Russian Tycoons Weigh Their Succession Plans

For Alexander Lebedev, hardly a week goes by without a call from a government security agent or cop angling for a chunk of his $3.4 billion fortune. It's not a lifestyle he wishes for his elder son, Evgeny, 30. (His other son is 1 year old.) "Business in our country is like wrestling with bears," says Alexander in his office in an elegant Moscow mansion. "I'm not sure you'd want to pass that on to your son—would you?"

Although just 50, Lebedev is already pondering a dilemma that will confront the entrepreneurs and industrialists who became superwealthy in the chaotic early years of post-communist Russia: What will become of their billions—sometimes acquired through unsavory deals—and how should they plan their successions? By 2020 the average age of Russia's richest 50 businessmen will exceed 60. That's young in most developed countries, but in Russia the average lifespan for men is 62. (For women, it's 74, though Yelena Baturina, a construction magnate and wife of Moscow Mayor Yuri Luzhkov, is the only woman among Russia's top businesspeople.)

Succession planning is fraught with tension in family-controlled companies everywhere, and perhaps nowhere more than in Russia. In this transition economy, corruption is rife. According to Transparency International, Russia ranks with Venezuela, Cambodia, and Sierra Leone on its scale of perceived corruption. Business owners say they can never be sure that the police, courts, and government will protect their rights. Political connections typically are more important than legal documents or equity stakes for survival. The risk is that as property shifts to the next generation, the Kremlin or corporate predators could seize assets held by heirs lacking their fathers' connections. "There is almost no such thing as private property in Russia," warns Stanislav Belkovsky, a former Kremlin adviser who now heads Moscow's National Strategy Institute, a think tank. "It's no harder for the authorities to fire an owner than it is an employee." Example: After a 2007 coal mining accident in Siberia that killed more than 100 people, Georgy Lavrik, the pit's general director, who had inherited the asset from his father a year earlier, sold his 40 percent stake when the regional governor insisted on an ownership change.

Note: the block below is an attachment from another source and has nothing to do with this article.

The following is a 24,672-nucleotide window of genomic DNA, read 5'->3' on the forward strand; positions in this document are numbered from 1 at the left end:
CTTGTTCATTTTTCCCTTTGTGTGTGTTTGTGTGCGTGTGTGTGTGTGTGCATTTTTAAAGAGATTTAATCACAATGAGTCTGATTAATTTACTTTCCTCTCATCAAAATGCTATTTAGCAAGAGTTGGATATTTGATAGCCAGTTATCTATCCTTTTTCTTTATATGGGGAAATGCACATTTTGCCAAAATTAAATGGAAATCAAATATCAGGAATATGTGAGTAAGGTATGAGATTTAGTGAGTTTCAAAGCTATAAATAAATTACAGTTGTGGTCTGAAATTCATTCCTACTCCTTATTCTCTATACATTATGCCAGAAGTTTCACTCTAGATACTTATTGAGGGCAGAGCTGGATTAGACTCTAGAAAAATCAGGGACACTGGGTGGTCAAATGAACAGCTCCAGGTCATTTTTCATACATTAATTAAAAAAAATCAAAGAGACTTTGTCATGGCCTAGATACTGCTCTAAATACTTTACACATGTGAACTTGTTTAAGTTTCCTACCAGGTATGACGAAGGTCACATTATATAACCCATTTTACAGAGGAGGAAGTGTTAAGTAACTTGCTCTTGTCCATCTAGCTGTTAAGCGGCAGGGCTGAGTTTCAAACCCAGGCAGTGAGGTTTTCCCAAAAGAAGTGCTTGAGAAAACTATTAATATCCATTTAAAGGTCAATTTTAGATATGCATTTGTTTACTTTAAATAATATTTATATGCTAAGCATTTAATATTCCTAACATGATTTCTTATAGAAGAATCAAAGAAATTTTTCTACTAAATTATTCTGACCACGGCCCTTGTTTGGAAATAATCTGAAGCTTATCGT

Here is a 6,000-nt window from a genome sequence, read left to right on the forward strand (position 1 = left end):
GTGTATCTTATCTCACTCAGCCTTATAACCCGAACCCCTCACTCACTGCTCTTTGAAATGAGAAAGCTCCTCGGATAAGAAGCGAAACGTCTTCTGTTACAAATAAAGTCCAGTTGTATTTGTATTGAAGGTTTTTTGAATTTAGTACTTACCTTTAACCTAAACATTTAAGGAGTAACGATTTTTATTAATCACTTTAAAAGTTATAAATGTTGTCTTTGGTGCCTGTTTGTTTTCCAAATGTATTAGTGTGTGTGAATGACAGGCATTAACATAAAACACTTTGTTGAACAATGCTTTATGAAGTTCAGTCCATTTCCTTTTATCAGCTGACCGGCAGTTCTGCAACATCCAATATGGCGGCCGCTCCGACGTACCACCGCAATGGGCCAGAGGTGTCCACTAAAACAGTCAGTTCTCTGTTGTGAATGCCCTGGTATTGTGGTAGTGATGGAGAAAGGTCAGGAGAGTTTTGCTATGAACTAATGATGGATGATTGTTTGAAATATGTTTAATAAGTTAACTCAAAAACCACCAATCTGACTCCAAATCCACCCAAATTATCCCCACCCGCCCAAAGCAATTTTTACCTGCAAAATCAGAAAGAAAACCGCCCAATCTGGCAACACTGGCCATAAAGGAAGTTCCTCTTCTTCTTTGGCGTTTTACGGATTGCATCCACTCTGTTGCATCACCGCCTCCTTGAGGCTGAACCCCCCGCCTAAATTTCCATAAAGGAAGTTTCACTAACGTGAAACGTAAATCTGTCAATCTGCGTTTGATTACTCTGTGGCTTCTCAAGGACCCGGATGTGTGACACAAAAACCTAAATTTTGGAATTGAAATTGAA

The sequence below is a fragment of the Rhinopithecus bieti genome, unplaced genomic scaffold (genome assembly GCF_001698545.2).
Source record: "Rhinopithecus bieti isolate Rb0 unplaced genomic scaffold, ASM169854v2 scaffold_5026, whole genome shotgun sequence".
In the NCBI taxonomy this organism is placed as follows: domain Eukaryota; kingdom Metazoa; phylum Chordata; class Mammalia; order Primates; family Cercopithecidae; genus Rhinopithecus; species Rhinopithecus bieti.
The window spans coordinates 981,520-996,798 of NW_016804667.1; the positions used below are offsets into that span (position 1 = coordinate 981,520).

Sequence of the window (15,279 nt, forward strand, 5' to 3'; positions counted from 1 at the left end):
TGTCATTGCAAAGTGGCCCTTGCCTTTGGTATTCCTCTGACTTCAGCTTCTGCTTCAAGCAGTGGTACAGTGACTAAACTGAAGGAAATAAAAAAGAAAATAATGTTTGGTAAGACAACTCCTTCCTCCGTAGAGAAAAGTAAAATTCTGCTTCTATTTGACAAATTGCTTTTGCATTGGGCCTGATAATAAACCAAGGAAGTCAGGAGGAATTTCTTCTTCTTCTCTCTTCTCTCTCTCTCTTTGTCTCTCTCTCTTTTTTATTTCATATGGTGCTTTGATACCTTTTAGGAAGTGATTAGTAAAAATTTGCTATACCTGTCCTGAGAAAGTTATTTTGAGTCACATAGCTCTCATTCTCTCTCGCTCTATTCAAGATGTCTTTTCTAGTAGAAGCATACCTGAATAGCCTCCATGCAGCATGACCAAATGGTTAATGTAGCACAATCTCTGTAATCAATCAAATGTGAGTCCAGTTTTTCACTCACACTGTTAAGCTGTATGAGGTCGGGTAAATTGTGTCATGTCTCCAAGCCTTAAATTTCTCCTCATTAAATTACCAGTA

Russia's billionaires are exploring a variety of options for transferring their wealth. Telecom magnate Vladimir Yevtushenkov has put his son and daughter in executive roles and hopes they will eventually take over his empire. Vladimir Potanin pledges to give his fortune to charity, including a stake in Russia's biggest mining company, by 2020. (He plans to leave his three children comfortable but wants them to carve out their own futures.) Boris Zingarevich, 50, and his partners sold 50 percent of Ilim Pulp, Russia's biggest paper producer, to International Paper in 2006. At the time, his son, Anton, was more interested in investing in soccer. Anton, 28, has since joined his father's Ener1, a New York-based maker of lithium-ion batteries for electric cars, calling the company "revolutionary and interesting."

Although he won't discuss details of his plans, Lebedev is investing in property. "The easiest asset to transfer to children will be cash in accounts outside of Russia, such as in Swiss banks, and property," he says. An ex-KGB agent who worked in London as the Soviet Embassy's economic attaché, Lebedev owns a house near Hampton Court Palace outside London, a 13th century castle in Italy, a château near Paris, and the Swiss Château Guetsch, a castle with its own funicular and a luxury restaurant.

Lebedev still holds assets in Russia, including about 19 percent of airline Aeroflot and 26 percent of aircraft leasing company Ilyushin Finance. Yet rather than involve Evgeny in his Moscow businesses, Alexander is sponsoring his son's asset purchases and philanthropy in Europe. A graduate of the London School of Economics who also studied art history at the Royal Academy of Arts, Evgeny is chairman of the Raisa Gorbachev Foundation, which helps children suffering from cancer. He has invested in London's upscale Sake No Hana restaurant and Wintle fashion house and runs the Evening Standard and Independent. His father bought the financially troubled papers for one pound each.

So far the younger Lebedev has shown no interest in returning to Russia to run his father's businesses. "The heirs may not want to be the hamster in the wheel," says his father. (Evgeny declined to comment.) Only 36 percent of Russian business owners surveyed by UBS (UBS) and Campden Research say their children are involved in their companies. If the next generation isn't interested, the companies will simply hire professional managers, says Ruben Vardanian, chairman of investment bank Troika Dialog. Meanwhile, most wealthy business owners are investing in international education for their children.

Vardanian thinks this experience could bode well for Russia Inc. If they can avoid family strife and meddling from the Kremlin or corporate rivals, the oligarchs' children may be better prepared to run businesses than their fathers were when they acquired them. Predicts Vardanian: "Russian companies will become more global, and the children will be CEOs of global companies."

The bottom line: The transfer of wealth from one generation to the next is fraught with risk but may wind up being good for Russian corporations.

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